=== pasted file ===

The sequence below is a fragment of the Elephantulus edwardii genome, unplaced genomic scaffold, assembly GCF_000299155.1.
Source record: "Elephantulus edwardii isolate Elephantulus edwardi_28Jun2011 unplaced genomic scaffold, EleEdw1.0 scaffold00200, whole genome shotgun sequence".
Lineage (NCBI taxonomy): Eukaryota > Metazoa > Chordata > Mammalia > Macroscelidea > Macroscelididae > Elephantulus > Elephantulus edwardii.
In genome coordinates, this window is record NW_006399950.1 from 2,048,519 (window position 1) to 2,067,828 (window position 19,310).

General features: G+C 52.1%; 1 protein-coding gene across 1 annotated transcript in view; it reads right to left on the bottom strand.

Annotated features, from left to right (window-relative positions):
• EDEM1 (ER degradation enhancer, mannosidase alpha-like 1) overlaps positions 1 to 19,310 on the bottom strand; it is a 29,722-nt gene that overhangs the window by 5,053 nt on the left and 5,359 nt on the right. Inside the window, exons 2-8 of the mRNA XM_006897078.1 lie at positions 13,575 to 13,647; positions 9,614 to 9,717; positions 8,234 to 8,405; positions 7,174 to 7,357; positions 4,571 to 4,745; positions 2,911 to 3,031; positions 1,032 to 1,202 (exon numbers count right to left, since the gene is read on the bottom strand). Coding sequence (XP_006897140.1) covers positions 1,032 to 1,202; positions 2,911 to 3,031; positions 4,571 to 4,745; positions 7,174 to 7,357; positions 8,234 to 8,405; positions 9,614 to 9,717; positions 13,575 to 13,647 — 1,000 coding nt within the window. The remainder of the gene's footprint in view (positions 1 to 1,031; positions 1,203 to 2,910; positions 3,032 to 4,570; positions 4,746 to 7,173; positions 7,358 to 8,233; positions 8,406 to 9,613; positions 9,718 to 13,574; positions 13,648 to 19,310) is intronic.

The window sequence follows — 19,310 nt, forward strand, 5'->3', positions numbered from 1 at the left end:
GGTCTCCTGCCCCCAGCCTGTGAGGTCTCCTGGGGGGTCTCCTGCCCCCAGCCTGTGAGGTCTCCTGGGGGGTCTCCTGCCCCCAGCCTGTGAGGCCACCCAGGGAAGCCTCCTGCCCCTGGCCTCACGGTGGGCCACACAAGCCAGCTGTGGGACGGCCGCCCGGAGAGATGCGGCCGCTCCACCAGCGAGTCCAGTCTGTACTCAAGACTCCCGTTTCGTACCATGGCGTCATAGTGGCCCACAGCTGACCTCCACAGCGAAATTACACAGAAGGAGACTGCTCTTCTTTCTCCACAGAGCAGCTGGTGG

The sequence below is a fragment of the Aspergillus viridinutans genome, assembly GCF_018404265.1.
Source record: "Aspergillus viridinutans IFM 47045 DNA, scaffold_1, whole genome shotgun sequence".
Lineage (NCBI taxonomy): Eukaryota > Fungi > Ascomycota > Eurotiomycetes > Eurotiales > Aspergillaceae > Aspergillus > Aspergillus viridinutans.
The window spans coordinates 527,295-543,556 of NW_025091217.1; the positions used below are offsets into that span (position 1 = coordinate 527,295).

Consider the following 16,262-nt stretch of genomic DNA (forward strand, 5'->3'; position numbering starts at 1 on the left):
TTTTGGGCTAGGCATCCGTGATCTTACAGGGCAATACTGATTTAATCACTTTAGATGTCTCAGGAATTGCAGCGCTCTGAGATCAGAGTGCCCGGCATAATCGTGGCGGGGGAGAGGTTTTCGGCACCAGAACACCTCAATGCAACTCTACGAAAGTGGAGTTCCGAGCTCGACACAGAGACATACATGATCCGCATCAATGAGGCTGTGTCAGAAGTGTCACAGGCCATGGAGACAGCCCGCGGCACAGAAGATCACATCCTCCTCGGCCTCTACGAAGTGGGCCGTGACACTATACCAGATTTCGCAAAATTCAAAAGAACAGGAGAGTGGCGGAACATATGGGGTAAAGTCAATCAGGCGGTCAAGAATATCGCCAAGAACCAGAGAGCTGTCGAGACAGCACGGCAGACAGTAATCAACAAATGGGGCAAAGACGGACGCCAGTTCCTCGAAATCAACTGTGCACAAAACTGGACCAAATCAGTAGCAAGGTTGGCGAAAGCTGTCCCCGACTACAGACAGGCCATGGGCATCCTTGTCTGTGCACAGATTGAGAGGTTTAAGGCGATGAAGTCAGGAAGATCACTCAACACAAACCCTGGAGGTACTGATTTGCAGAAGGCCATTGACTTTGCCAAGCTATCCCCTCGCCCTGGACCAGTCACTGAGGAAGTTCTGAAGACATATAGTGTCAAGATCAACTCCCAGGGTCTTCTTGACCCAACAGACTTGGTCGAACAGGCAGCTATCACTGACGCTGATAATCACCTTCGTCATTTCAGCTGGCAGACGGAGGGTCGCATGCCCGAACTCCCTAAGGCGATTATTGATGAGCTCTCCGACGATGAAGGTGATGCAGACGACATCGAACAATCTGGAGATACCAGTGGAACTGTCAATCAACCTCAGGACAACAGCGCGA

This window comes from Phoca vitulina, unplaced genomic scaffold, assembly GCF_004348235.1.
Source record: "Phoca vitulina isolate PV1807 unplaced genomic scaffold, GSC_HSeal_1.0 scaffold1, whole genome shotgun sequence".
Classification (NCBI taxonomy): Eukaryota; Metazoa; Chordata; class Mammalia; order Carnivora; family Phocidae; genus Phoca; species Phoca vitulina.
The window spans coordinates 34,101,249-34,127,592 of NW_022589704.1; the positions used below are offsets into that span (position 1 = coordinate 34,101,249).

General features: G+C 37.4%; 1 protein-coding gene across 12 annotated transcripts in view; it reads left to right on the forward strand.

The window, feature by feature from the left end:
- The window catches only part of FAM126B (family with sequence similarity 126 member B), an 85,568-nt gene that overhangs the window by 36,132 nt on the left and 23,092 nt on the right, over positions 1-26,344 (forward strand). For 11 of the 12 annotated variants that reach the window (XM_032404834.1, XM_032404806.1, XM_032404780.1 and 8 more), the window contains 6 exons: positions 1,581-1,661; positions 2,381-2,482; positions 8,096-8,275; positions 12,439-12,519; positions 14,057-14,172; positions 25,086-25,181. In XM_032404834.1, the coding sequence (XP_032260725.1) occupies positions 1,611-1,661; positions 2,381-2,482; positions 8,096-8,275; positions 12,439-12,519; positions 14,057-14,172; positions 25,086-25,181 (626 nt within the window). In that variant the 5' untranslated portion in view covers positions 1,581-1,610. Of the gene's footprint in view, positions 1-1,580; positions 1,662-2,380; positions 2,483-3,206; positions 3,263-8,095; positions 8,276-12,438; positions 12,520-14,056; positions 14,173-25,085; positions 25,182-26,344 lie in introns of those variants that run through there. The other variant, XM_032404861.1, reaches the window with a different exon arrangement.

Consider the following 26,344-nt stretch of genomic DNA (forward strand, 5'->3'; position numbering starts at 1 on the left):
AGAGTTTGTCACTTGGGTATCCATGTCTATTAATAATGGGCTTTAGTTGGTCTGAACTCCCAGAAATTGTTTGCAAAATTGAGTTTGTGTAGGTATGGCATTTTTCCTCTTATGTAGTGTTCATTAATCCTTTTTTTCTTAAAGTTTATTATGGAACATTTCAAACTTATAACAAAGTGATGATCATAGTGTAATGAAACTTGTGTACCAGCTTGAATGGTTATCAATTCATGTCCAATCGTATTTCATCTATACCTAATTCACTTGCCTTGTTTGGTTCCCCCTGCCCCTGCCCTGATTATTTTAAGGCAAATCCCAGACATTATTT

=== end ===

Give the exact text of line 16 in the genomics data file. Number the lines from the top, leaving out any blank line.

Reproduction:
This window comes from Phoca vitulina, unplaced genomic scaffold, assembly GCF_004348235.1.